South Koreans vote for new leader after political vacuum

South Koreans began voting on Tuesday to elect a new leader, looking to move on from a corruption scandal that brought down former President Park Geun-hye and shook the political and business elite to the core.

Unless there is a major upset, liberal Moon Jae-in – who calls for a moderate approach on North Korea, wants to reform powerful family-run conglomerates and boost fiscal spending to create jobs – will be elected president.

The vote will end months of leadership vacuum. Park was ousted on charges of bribery and abuse of power in March to become South Korea’s first democratically elected president to be forced from office. She is in jail, on trial.

Park has denied wrongdoing.

Moon, who lost to Park narrowly in the last presidential election in 2012, has criticized the two former conservative governments for failing to stop North Korea’s weapons development. He advocates a two-track policy of dialogue while maintaining pressure and sanctions to encourage change.

A Gallup Korea poll published last Wednesday showed Moon with 38 percent support in a field of 13 candidates, with centrist Ahn Cheol-soo his nearest challenger with 20 percent.

Moon told reporters after casting his ballot he had “given the campaign his all”, and urged South Koreans to vote.

Ahn, who voted earlier at a different polling station, said he would wait for the people’s “wise decision”. Other presidential candidates were also seen voting early in the day.

Voter turnout stood at 5.6 percent by 8 a.m. (2300 GMT Monday), according to the National Election Commission.

One in every four voters cast ballots in early voting last week, and officials think higher participation by younger people could drive turnout to the highest in three decades.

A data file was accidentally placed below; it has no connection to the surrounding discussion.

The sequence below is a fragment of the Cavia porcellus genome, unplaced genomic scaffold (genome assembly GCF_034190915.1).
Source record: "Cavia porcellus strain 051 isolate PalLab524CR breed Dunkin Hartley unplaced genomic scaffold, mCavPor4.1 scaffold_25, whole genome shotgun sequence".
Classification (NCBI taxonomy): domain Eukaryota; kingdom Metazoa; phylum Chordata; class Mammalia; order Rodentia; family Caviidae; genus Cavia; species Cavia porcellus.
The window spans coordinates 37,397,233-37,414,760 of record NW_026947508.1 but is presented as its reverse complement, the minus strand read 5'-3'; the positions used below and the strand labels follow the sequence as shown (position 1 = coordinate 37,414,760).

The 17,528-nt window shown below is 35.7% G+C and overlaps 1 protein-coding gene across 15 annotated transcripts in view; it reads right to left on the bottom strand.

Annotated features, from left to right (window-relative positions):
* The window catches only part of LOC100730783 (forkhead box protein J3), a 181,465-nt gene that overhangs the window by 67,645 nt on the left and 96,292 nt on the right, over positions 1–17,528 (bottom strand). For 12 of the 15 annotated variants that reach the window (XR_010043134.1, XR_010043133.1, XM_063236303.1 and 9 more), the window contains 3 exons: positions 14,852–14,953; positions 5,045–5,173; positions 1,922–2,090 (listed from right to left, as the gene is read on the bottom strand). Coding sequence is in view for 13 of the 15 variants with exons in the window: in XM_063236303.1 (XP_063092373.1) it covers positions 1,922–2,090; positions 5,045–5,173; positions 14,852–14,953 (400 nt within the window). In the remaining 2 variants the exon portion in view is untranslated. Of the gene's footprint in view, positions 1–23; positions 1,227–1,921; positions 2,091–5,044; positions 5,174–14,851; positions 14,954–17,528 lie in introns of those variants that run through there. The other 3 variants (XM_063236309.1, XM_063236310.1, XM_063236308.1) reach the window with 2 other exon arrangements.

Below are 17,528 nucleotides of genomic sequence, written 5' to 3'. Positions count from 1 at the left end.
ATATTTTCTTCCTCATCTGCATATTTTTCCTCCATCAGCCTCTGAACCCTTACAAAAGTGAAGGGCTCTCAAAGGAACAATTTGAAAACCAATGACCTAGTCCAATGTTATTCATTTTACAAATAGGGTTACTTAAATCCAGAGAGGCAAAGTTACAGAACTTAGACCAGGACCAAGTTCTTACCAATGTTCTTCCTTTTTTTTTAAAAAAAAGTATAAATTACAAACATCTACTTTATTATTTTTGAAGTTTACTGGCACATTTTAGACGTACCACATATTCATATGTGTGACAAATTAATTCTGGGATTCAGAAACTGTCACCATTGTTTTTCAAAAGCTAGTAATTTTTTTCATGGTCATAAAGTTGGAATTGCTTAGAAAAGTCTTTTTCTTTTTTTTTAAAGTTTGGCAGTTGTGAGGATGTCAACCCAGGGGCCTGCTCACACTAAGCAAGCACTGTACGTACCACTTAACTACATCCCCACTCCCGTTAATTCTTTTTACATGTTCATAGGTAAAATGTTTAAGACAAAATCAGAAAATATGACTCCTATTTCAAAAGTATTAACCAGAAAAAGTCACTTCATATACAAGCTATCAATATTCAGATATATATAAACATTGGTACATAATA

A decisive win by Moon will provide much-needed stability and is expected to improve market sentiment at a time when robust exports have supported a recovery in Asia’s fourth-largest economy.

The won KRW= is up nearly 7 percent against the dollar this year, while South Korean shares .KS11are trading at a record high as foreign investors feel confident about corporate earnings after South Korean businesses did well in the first quarter.

South Korean financial markets are closed on Tuesday but will resume trade on Wednesday.

The winner is expected to be sworn in on Wednesday, after the Election Commission releases the official result.

The new leader is expected to quickly name a prime minister, who will need parliamentary approval, and main cabinet positions, including national security and finance ministers, which do not need parliamentary confirmation.

The election is being watched closely by allies and neighbors at a time of high tension over North Korea’s accelerating development of weapons since it conducted its fourth nuclear test in January last year. Pyongyang carried out a fifth test in September and is believed ready for another.

U.S. President Donald Trump has vowed to stop North Korea developing a nuclear missile that can hit the United States.

North Korea would be keen to see a Moon victory. Its official Rodong Sinmun newspaper said in a commentary on Monday the time had come to put confrontation behind by ending conservative rule in the South.

“We as the same race should gather our strength to open a new era of independent reunification. To do so, the puppet conservative group’s move to remain in power should be definitely crushed,” it said.

The U.S. State Department said Washington looked forward to continuing “close, constructive, deep cooperation” with South Korea’s new president.

“We will continue to meet all our alliance commitments, especially with respect to defending against the threat from North Korea,” State Department spokeswoman Katina Adams told Yonhap News Agency on Monday.

The new president will also face the challenge of defusing tension with China, which is angry about South Korea’s decision to deploy a U.S. anti-missile defense system that China sees as a threat.

Park had decided not to vote, despite having the right to do so because she has not been convicted, media reported. An official at the detention center where she is being held declined to comment, citing her privacy. (Courtesy Reuters)